Ten California cities — nine longtime participants in a statewide gang prevention network, plus newly added Long Beach — gathered a few weeks ago to share practices and develop a 2013 policy agenda. Despite prevailing challenges such as resumed high rates of violent crime, significant turnover among mayors, chiefs of police, city councils, and diminished police forces, and fewer resources than ever, commitment to working together as a network remains strong.
Several cities cited recent signs of progress. Two cities have embedded leadership for public safety initiatives in mayors’ and city managers‘ offices. At the ballot box in November, voters approved new or extended tax measures to provide targeted funding for public safety initiatives, in several cities. Additional cities have raised new supplemental resources from the federal government. Still others have secured means and partners for rigorous evaluation of their complex, comprehensive, community-wide violence prevention efforts.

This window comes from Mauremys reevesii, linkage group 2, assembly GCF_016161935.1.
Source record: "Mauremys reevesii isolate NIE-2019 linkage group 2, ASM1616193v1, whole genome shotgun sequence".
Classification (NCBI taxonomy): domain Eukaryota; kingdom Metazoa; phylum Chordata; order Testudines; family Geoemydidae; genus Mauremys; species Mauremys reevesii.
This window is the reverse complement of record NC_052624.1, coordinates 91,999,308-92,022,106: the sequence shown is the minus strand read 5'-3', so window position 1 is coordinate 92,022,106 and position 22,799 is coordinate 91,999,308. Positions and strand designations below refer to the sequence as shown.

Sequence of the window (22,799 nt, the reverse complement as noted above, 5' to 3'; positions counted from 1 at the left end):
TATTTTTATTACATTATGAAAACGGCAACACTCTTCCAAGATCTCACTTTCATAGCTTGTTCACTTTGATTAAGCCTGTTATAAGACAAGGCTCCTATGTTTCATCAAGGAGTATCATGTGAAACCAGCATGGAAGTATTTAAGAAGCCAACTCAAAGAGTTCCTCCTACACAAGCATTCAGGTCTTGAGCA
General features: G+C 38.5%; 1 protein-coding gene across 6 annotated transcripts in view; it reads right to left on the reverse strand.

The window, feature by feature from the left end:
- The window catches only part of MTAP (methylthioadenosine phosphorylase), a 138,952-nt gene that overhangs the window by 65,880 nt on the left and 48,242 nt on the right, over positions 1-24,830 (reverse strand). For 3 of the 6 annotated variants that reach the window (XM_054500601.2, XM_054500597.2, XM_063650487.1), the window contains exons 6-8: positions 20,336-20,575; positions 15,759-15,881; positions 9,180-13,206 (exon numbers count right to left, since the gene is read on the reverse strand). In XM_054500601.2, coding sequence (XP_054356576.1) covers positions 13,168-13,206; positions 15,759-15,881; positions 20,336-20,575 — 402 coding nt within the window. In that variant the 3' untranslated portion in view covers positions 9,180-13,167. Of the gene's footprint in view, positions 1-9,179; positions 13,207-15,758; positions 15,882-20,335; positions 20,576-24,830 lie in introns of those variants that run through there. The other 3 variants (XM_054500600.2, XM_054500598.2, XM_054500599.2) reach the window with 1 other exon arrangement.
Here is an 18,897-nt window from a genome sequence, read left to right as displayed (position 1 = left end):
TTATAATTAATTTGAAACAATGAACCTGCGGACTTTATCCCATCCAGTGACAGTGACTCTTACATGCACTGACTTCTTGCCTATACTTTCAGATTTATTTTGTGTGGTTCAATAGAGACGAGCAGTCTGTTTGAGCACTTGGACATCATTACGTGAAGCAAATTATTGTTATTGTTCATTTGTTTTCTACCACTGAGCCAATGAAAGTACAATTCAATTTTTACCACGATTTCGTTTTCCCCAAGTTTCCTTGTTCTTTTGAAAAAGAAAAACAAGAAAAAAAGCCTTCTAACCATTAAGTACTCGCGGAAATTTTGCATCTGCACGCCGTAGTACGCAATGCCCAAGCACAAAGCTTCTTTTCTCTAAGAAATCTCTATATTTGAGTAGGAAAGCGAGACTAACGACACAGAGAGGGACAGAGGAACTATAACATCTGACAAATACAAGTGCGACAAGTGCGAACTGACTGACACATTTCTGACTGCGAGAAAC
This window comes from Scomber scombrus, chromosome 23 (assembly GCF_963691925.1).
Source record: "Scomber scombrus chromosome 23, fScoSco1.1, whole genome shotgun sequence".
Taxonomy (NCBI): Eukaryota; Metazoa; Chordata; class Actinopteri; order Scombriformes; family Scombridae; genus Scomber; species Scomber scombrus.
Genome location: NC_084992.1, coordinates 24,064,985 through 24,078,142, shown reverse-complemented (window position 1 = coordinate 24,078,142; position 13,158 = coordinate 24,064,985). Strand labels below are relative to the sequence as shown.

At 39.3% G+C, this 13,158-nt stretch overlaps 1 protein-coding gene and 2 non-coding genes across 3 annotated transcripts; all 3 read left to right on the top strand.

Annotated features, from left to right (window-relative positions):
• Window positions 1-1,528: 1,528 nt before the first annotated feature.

With the state having granted dozens of additional cities a share of CalGRIP gang reduction grants, network cities once again named securing the future of this grant source a policy priority. More broadly, looking at the multiple, sometimes similar grant programs that the newly constituted Board of State and Community Corrections (BSCC) administers, network cities spotted an opportunity to pursue consolidation of grant programs, or at least to “blend and braid” funds as contemplated in the recently enacted AB526. And the cities present observed that — despite ongoing “realignment” in the state corrections and probation/parole system, and the formation of the BSCC — they need to work with the Governor and others to formulate an actual statewide violence prevention strategy and policy.